Proposal could fund more toll roads
The bill would double the amount that the state Turnpike Enterprise can borrow to build.
By MICHAEL VAN SICKLER
Published April 19, 2007
TAMPA - State transportation officials unveiled ambitious plans for new toll roads this past year, including nine massive expressways that would remake what's left of rural Florida.
But with the credit of the state's chief toll road agency maxed out, even modest toll road projects are out of the question.
So where will the money to pay for all this come from?
Part of that answer could come next week, when a bill with little opposition faces its final committee vote before the entire state Senate takes it up.
The bill, SB 2804, would double what Florida's Turnpike Enterprise can borrow to build toll roads, raising the cap from $4.5-billion to $9-billion.
The bill's intent is to make it easier to build toll roads, said its sponsor, Sen. Carey Baker, a Central Florida Republican who chairs the Senate's Transportation Committee.
"It's not that we need more toll roads; it's that we need more roads," he said. "And our current transportation revenue is not sufficient to build the roads we need."
But the bill fuels development in rural parts of the state that don't need it, said Charles Lee of Audubon of Florida.
"When you remove any calculus for the viability of a highway, you're giving permission to road builders to open up more green space for more roads," Lee said. "You're giving the turnpike a blank check to build wherever they want."
The bill eliminates a requirement that toll projects pay off half of their costs 12 years after getting built. It also extends the time projects must pay off all costs from 22 years to 30 years.
The requirements are meant to protect the Turnpike Enterprise from projects that may default for lack of traffic.
The Turnpike agency's net revenue, about $488-million last year, would pay off investors if projects default. That shortfall could force higher tolls on other roads, such as the Suncoast Parkway, said Chris Warren, the turnpike's deputy executive director.
"This bill doesn't make it risky," Warren said. "Our own bond covenants require us to use prudent financial controls."
Warren said the Turnpike Enterprise would first expand current roads, and doesn't have any new projects in mind if the bill passed.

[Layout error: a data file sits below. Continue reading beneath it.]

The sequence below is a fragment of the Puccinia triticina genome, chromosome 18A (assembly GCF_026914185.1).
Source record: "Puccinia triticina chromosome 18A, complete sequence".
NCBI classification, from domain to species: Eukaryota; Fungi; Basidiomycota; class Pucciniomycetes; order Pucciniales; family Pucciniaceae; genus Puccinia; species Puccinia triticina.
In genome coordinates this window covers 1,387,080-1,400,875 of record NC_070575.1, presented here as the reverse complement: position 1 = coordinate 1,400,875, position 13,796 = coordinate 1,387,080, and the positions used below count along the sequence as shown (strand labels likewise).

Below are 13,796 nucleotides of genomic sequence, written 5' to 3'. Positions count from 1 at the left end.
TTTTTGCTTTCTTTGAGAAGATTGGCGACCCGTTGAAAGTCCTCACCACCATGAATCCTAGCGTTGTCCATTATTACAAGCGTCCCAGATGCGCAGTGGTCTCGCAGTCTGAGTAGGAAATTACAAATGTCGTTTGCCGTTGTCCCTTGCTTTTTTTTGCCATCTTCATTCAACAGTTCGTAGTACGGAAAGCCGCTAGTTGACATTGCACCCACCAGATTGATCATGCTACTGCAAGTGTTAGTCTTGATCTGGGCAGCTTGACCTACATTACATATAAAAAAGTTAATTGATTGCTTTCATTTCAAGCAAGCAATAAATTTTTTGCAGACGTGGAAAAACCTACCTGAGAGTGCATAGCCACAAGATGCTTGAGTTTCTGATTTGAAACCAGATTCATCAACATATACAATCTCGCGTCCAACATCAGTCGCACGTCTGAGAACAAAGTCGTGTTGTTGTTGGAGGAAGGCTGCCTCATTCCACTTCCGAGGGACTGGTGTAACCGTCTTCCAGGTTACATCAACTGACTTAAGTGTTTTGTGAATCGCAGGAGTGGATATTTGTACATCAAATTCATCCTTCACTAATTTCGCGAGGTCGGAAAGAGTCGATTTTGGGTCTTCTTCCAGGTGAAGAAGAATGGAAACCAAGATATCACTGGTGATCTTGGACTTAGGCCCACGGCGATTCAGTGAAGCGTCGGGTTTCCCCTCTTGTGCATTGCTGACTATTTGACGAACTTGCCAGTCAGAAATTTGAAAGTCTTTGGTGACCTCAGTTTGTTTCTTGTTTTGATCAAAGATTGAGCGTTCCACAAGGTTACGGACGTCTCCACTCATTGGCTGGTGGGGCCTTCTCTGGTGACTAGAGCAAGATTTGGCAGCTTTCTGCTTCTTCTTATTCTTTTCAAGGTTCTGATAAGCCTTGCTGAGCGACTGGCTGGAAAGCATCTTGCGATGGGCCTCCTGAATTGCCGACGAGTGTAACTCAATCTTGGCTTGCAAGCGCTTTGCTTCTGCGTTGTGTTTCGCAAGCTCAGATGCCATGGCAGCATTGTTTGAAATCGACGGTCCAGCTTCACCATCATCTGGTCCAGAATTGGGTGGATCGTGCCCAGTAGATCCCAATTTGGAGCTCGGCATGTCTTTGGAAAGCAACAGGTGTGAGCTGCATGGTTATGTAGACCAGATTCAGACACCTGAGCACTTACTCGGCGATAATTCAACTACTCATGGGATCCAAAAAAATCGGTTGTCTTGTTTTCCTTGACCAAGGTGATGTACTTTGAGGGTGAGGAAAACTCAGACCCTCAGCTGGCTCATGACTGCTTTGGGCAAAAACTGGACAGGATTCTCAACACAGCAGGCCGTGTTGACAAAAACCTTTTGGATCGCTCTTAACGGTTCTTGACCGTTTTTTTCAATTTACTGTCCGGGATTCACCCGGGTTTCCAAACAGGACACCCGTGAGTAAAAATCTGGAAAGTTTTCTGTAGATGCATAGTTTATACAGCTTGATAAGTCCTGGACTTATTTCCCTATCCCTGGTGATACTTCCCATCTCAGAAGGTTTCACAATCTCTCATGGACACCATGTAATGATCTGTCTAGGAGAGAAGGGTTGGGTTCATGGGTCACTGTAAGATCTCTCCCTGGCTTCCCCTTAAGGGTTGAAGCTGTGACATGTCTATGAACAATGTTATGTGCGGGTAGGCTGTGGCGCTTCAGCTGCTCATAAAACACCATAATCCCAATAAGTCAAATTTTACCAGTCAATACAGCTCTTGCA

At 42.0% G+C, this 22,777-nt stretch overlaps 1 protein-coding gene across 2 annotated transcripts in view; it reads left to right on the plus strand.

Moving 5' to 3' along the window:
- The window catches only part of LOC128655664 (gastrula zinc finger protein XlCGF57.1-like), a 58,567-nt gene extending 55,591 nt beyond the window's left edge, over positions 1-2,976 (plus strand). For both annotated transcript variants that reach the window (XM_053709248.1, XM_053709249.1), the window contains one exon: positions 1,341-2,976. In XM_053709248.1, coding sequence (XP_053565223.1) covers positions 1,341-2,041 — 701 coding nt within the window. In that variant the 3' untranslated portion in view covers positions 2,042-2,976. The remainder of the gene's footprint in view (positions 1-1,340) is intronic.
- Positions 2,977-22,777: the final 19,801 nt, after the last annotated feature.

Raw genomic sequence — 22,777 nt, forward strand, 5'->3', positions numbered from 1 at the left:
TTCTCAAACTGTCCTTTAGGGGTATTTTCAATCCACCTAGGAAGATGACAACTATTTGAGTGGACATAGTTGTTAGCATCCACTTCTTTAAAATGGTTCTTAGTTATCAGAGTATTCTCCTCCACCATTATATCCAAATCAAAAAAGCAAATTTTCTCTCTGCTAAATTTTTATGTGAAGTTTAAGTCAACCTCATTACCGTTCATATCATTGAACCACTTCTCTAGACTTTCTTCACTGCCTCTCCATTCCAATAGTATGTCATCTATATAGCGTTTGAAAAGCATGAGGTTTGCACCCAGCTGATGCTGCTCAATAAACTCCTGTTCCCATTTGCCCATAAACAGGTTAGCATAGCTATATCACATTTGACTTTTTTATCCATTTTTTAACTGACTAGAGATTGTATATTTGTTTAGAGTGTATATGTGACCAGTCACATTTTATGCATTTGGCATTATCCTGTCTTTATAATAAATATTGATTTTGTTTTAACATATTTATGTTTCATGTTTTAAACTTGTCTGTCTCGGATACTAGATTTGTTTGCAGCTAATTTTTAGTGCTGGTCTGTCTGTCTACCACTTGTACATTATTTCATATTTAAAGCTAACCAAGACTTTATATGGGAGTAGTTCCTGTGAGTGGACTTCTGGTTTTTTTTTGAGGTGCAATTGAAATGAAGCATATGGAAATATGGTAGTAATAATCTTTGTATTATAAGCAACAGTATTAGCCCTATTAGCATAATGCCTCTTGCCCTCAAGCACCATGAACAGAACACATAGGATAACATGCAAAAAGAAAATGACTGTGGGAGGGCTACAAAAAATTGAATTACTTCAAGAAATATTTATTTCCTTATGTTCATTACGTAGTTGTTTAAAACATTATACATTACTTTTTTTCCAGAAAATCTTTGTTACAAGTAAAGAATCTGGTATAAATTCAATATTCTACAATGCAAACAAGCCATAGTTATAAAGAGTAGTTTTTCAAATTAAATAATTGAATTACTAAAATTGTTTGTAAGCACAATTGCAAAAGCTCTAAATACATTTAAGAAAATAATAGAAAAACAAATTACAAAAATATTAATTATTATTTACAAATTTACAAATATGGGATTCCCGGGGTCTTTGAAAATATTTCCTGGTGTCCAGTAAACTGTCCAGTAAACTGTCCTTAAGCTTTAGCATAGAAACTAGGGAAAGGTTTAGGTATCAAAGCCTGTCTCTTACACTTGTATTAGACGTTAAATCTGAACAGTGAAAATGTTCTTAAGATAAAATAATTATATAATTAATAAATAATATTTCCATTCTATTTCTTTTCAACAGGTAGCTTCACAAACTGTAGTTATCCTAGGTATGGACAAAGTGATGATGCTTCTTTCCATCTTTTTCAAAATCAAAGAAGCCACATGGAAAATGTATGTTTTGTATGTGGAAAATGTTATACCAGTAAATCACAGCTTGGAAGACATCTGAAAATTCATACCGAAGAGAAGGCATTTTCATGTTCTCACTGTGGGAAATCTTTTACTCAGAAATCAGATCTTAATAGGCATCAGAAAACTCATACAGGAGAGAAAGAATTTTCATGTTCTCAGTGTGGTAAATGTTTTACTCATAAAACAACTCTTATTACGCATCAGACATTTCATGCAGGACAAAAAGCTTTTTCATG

"There is no way we can run willy-nilly and build at will here," Warren said. "We still have to get our projects approved with local political support."
Lee questioned the bill's timing, coming two months after a Turnpike Enterprise report that determined a 152-mile project in Central Florida, called the Heartland Parkway, was unfeasible.
"So what do you know?" Lee said. "The turnpike tells the Heartland folks that they can't build the road because it doesn't meet the financial criteria, then, BING, the Legislature changes the financial criteria so that the turnpike can now build that very road."
The turnpike's project manager for the Heartland Parkway said that, under the new bill, it still wouldn't be feasible.
"This wouldn't pay for itself in 30 years," said Dave Wood. "It would take a real smart effort, involving possible private contributions, to make this project work."
Cari Roth, a lobbyist for landowners pushing for the Heartland Parkway - including two companies controlled by state Sen. J.D. Alexander - said she didn't know about the bill.
Baker said it could help projects like hers get built faster.
"In the sense that it will give the Turnpike Enterprise more money, if they were willing, then yes, maybe it could help in that endeavor," Baker said. "But there's a whole lot of things that would have to occur before that happens."
Staff writer Shannon Colavecchio-Van Sickler contributed to this story. Michael Van Sickler can be reached at 813 226-3402 or firstname.lastname@example.org.
[Last modified April 19, 2007, 13:33:08]
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